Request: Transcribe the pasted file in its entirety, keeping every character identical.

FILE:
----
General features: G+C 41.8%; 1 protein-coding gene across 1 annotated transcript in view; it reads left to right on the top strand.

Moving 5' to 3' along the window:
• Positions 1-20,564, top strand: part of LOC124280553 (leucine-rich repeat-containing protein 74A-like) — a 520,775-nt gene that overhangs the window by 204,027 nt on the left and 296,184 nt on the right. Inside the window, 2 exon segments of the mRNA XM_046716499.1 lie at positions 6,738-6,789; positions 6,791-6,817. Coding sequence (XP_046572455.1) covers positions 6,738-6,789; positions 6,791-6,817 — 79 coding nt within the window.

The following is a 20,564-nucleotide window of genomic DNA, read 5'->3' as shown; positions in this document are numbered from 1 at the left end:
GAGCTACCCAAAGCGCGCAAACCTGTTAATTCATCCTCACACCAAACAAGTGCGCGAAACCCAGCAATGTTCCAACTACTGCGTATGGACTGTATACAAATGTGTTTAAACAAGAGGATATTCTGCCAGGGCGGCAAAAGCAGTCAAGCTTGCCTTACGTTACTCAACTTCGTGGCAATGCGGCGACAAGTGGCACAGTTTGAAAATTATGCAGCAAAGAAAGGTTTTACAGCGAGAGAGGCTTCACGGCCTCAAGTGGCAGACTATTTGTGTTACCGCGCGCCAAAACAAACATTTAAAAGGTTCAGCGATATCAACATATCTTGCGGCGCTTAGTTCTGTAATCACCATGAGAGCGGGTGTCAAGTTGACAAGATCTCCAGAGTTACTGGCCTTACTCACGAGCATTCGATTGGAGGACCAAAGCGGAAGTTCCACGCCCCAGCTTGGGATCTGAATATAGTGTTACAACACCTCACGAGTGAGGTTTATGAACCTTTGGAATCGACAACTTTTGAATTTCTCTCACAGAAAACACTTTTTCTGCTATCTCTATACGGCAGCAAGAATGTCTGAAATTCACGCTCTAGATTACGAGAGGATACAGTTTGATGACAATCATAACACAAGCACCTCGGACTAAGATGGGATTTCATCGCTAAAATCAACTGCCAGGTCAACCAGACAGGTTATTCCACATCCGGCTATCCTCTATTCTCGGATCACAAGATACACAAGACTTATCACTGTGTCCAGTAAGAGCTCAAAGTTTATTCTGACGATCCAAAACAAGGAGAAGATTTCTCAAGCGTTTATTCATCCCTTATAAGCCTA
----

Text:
General features: G+C 41.8%; 1 protein-coding gene across 1 annotated transcript in view; it reads left to right on the top strand.

Moving 5' to 3' along the window:
• Positions 1-20,564, top strand: part of LOC124280553 (leucine-rich repeat-containing protein 74A-like) — a 520,775-nt gene that overhangs the window by 204,027 nt on the left and 296,184 nt on the right. Inside the window, 2 exon segments of the mRNA XM_046716499.1 lie at positions 6,738-6,789; positions 6,791-6,817. Coding sequence (XP_046572455.1) covers positions 6,738-6,789; positions 6,791-6,817 — 79 coding nt within the window.

The following is a 20,564-nucleotide window of genomic DNA, read 5'->3' as shown; positions in this document are numbered from 1 at the left end:
GAGCTACCCAAAGCGCGCAAACCTGTTAATTCATCCTCACACCAAACAAGTGCGCGAAACCCAGCAATGTTCCAACTACTGCGTATGGACTGTATACAAATGTGTTTAAACAAGAGGATATTCTGCCAGGGCGGCAAAAGCAGTCAAGCTTGCCTTACGTTACTCAACTTCGTGGCAATGCGGCGACAAGTGGCACAGTTTGAAAATTATGCAGCAAAGAAAGGTTTTACAGCGAGAGAGGCTTCACGGCCTCAAGTGGCAGACTATTTGTGTTACCGCGCGCCAAAACAAACATTTAAAAGGTTCAGCGATATCAACATATCTTGCGGCGCTTAGTTCTGTAATCACCATGAGAGCGGGTGTCAAGTTGACAAGATCTCCAGAGTTACTGGCCTTACTCACGAGCATTCGATTGGAGGACCAAAGCGGAAGTTCCACGCCCCAGCTTGGGATCTGAATATAGTGTTACAACACCTCACGAGTGAGGTTTATGAACCTTTGGAATCGACAACTTTTGAATTTCTCTCACAGAAAACACTTTTTCTGCTATCTCTATACGGCAGCAAGAATGTCTGAAATTCACGCTCTAGATTACGAGAGGATACAGTTTGATGACAATCATAACACAAGCACCTCGGACTAAGATGGGATTTCATCGCTAAAATCAACTGCCAGGTCAACCAGACAGGTTATTCCACATCCGGCTATCCTCTATTCTCGGATCACAAGATACACAAGACTTATCACTGTGTCCAGTAAGAGCTCAAAGTTTATTCTGACGATCCAAAACAAGGAGAAGATTTCTCAAGCGTTTATTCATCCCTTATAAGCCTA